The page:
If you use the wrong ICD-10 code on your claim, it may be denied or downcoded. This can result in a reduced reimbursement or no payment at all. In some cases, you may be able to appeal the decision and get paid if you can provide documentation supporting the use of the correct code.
One of the most common billing errors in rehab medical billing services that can keep practitioners from getting paid is failing to obtain prior authorization for services. Prior authorization is when a payer (usually an insurance company) approves coverage for a specific service or procedure before it is performed. This approval is based on the medical necessity of the service and whether it is covered under the patient’s plan.
If you fail to obtain prior authorization for a service, the payer may deny coverage for that service, which means you will not be reimbursed. In some cases, you may be able to appeal the denial, but it is always best to avoid denials by obtaining prior authorization when required.
To avoid this substance abuse billing error, be sure to check with each payer to determine if prior authorization is required for the services you provide. Some payers have online tools that can help with this, or you can call them directly. Once you know what is required, get the necessary approvals in place before providing any services.
In order to get paid for the services you provide, it is essential that your documentation meets all requirements. Make sure to document:
-The type of service provided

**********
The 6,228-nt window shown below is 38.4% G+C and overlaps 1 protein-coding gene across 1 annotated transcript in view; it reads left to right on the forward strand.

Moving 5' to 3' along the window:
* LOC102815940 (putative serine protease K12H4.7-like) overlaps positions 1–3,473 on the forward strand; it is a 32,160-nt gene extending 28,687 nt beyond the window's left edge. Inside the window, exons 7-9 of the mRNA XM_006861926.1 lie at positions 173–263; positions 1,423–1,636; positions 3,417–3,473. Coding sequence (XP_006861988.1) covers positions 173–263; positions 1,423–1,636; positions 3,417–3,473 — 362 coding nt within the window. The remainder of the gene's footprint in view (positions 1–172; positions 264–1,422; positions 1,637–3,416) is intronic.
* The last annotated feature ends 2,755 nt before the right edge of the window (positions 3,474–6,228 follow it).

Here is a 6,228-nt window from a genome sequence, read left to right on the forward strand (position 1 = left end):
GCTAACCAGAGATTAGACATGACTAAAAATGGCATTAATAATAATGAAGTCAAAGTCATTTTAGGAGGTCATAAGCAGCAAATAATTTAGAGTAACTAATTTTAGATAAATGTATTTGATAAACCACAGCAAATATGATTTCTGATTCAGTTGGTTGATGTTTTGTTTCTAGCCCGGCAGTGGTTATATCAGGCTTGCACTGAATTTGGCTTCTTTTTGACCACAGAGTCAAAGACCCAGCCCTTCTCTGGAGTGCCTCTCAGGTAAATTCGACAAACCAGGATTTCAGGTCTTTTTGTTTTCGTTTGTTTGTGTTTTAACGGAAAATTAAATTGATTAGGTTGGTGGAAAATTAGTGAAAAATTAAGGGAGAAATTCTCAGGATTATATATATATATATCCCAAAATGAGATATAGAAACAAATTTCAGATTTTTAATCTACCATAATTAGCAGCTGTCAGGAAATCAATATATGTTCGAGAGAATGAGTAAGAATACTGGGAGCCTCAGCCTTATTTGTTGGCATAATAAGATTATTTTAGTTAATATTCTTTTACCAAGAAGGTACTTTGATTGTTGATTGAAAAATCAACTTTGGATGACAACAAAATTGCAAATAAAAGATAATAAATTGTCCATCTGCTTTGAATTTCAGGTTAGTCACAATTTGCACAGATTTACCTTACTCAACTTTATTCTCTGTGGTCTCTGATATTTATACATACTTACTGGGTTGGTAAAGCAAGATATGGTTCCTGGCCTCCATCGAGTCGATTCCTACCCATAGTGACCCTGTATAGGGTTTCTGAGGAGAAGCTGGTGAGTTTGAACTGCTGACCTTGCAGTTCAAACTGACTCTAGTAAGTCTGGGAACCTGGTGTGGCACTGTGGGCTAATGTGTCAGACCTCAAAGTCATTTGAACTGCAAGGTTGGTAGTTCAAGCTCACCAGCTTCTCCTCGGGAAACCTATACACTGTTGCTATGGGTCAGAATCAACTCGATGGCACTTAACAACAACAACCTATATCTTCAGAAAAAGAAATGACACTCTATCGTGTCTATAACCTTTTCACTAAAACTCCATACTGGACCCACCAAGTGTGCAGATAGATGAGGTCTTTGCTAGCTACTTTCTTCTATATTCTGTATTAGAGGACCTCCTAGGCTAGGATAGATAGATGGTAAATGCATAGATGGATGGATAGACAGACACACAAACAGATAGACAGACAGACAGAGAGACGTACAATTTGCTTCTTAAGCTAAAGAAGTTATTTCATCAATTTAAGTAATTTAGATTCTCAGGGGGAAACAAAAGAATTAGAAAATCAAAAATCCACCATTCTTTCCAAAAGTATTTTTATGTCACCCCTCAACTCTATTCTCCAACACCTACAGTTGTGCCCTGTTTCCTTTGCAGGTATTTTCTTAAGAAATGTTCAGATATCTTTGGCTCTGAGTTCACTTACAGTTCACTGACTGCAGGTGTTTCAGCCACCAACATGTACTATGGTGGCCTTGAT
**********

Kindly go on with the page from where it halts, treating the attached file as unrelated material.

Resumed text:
-The date the service was provided
-The diagnosis or reason for the visit
-The plan of care and treatment given
-How the patient responded to treatment
-The length of the visit
Failure to include any of this information can result in delays or denials of payment. Take your time and make sure all required information is included in each visit note.
Billing for Unrelated Conditions
One common billing error that can keep substance abuse medical providers and practitioners from getting paid is billing for unrelated conditions. When submitting a claim to insurance companies, it’s important to only include charges for services that are related to the patient’s diagnosis. Any unrelated charges will likely be denied, and if too many claims are submitted with unrelated charges, the insurance company may flag the provider as a high-risk submitter and deny all future claims.
Understanding the top 5 billing errors that keep rehab practitioners from getting paid can ensure better profitability and success. Making sure all claims are accurately filled out and submitted on time, understanding payer policies, staying up-to-date with coding updates, proactively monitoring rejections and denials, and creating a system for tracking payments can help to minimize delays in receiving payment for services rendered. With these tips in place, reimbursement should become more reliable for rehabilitation providers.
One other option that can save you from all the hassle could be outsourcing your rehab medical billing services to a reliable billing provider.